I’ve got an awesome guest article for you today from my friend Callie Durbrow, who’s a fat loss expert and the owner of Durbrow Performance Training in Somerville, MA.
She’s got a amazing facility over on the east coast … she’s actually helping and giving me some ideas and advice as we plan out our new FVT training center here in Sacramento.
Callie has got an article for you today on the topic of coquering the pull up – and she breaks it down into a great four step progression.
Conquering the Pull Up – a 4 Step Progression
By: Callie Durbrow, CSCS, author, Strong and Sexy in 25
Up until about 3 years ago I was struggling with Pull Ups. For a long time I just did them using assistance bands and sort of came to terms with the fact that I just wouldn’t be able to do more than one stand alone rep.
Then I started doing some research and saw a couple of my fitness colleagues rocking them for multiple reps. I made it my mission to start crushing Pull Ups and Chin Ups.
Now I’m rocking 8-10 reps for multiple sets and 3-4 reps with a weight belt for multiple sets.
Why are Pull Ups awesome?
— They are a bad ass exercise
— They sculpt your upper back and give you that V shape that men and women both love
— That sculpting effect makes your waist look smaller (bonus)
— They are a great fat burning exercise (they work a lot of muscles in the body which means more calorie burn)
Today I wanted to share a few progressions that both men and women can use to build up their Pull Up prowess.
1 – Perform Isometric Hangs
This may seem totally “unsexy” but this is one of the best ways to improve your grip strength and get your body comfortable being over the bar.
It also strengthens your biceps and lats to hold you in that top position, which is the toughest to achieve.
How it’s done:
— Jump up onto a pull up bar (make sure you’re not working to get up there, the work is done on the hold portion)
— Set your hands shoulder width with palms facing away from you
— Set your head above the bar and hold yourself in the top of the pull up position
— Hold for 5-10 seconds and then drop down
— Perform 3-5 reps and try to add 2-3 seconds every week
2 – Perform “Negatives”
This is another great drill to improve grip strength, body control and strengthen your lats, the major muscle needed for a great pull up.
How it’s done:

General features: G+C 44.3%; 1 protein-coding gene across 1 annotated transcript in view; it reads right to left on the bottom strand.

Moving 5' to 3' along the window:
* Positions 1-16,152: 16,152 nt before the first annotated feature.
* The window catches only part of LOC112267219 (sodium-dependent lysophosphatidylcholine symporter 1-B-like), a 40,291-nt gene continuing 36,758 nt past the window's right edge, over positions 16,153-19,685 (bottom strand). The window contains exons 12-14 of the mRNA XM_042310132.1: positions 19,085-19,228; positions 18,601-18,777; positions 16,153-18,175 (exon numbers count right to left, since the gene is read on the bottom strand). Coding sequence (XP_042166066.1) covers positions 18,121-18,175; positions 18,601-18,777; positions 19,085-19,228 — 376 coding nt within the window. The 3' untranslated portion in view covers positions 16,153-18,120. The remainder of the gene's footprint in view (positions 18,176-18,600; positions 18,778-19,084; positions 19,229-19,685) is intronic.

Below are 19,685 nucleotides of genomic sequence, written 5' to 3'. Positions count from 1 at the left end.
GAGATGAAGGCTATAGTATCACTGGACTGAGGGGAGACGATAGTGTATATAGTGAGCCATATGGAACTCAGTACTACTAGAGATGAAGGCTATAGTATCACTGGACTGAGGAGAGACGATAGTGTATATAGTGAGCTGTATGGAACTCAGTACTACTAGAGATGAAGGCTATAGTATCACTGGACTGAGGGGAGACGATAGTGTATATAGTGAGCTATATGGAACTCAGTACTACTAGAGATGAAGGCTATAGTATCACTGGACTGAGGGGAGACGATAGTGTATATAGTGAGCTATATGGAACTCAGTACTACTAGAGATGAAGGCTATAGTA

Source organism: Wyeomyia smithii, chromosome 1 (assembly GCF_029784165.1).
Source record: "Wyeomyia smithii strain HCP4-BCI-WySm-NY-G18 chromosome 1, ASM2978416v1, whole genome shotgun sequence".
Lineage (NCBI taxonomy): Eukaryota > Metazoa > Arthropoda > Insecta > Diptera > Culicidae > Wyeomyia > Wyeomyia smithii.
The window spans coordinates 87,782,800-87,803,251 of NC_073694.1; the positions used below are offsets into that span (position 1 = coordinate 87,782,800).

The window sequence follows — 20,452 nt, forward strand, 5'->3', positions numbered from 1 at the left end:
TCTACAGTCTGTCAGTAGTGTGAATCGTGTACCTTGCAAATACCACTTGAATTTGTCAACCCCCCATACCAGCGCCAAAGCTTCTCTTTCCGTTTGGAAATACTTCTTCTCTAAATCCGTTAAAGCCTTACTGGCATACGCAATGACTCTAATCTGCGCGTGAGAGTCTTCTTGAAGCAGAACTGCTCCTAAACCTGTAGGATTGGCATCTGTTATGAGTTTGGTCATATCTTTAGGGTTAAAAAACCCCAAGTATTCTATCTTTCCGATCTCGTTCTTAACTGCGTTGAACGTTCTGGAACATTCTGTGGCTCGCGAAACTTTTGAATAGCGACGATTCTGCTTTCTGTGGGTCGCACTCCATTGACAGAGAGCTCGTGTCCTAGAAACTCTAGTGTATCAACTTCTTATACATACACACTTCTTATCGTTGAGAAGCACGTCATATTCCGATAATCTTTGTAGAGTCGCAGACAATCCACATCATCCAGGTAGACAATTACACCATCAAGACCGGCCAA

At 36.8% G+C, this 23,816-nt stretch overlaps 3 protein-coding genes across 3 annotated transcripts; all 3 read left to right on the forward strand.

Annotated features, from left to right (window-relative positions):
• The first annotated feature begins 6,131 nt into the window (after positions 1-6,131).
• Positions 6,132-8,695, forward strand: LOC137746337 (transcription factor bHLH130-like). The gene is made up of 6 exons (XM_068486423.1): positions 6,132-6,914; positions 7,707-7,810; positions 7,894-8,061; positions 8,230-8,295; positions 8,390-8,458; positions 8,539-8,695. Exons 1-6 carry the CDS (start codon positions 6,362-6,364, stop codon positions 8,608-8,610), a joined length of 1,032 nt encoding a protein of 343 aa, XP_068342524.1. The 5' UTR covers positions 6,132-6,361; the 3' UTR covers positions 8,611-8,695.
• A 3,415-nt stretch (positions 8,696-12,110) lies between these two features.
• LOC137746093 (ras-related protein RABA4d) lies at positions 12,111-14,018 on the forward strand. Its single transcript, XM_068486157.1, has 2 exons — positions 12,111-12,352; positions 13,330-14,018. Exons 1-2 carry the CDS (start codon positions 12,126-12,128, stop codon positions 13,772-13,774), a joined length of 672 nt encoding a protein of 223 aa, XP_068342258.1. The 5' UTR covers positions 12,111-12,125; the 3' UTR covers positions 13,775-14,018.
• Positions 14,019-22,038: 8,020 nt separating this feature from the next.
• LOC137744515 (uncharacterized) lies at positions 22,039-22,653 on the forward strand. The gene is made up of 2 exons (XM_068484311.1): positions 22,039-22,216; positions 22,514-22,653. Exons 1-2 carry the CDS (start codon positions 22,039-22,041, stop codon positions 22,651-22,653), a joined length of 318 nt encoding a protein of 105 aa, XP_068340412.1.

— Follow steps 1-3 from the previous exercise
— When you get to the top, instead of holding, you are going to lower your body down with a 5 second count until your arms are straight
— Jump back up (don’t use an extra energy on this part) and repeat for 4-5 reps
— Perform 2-3 sets of 4-5 reps using the 5 second count on each rep
3 – Use Band Assistance
I’m not a fan of the Assisted Machine that you see in a lot of gyms, or of a partner helping you because the resistance is not consistent.
Using a band under your knee or foot (I’ll explain more below) will help to reduce the amount of your own body weight that you’re lifting on each pull up.
Here’s how it’s done:
— Take a resistance band (you can get them from EliteFTS or Perform Better- the thicker the band, the more resistance so if you have a few bucks to spare, I recommend
getting a thick one, a medium one and a thin one to progress) and loop it over a pull up bar and slide it through so it makes a loop
— Put your foot or your knee in the loop
— If you put your foot in, straighten your leg and wrap your other leg around it to tighten your abs
— If you put your knee in, this gives you less overall resistance but is sometimes easier to get into if you don’t have a partner to pull it down for you
— Once you’re in the band, set your hands shoulder width on the bar and palms facing away from you
— Squeeze your shoulder blades together and visualize driving you elbows down to your rib cage as you come up over the bar
— Lower down slowly and repeat for 5-10 reps
— Complete 2-4 sets of 5-10 reps
4 – Add Resistance
For those of you that can perform multiple reps and need a challenge, add some resistance to your pull ups
Here’s how it’s done:
— If you have a weight belt, strap a dumbbell or kettlebell to the chain and perform your pull ups
— You can also use a thick resistance band a loop it through a weight plate or dumbbell for the same effect as above
— Other options- chains, weight vest
To wrap it up, the Pull Up is one of the best exercises to sculpt lean muscle, improve your athletic physique and burn fat over the long run. It’s intimidating and often hard to progress but now that you have some basics, give it a shot.
If you liked this post, you can find my full training program at the link below:
– Callie Durbrow, CSCS
Owner, Durbrow Performance Training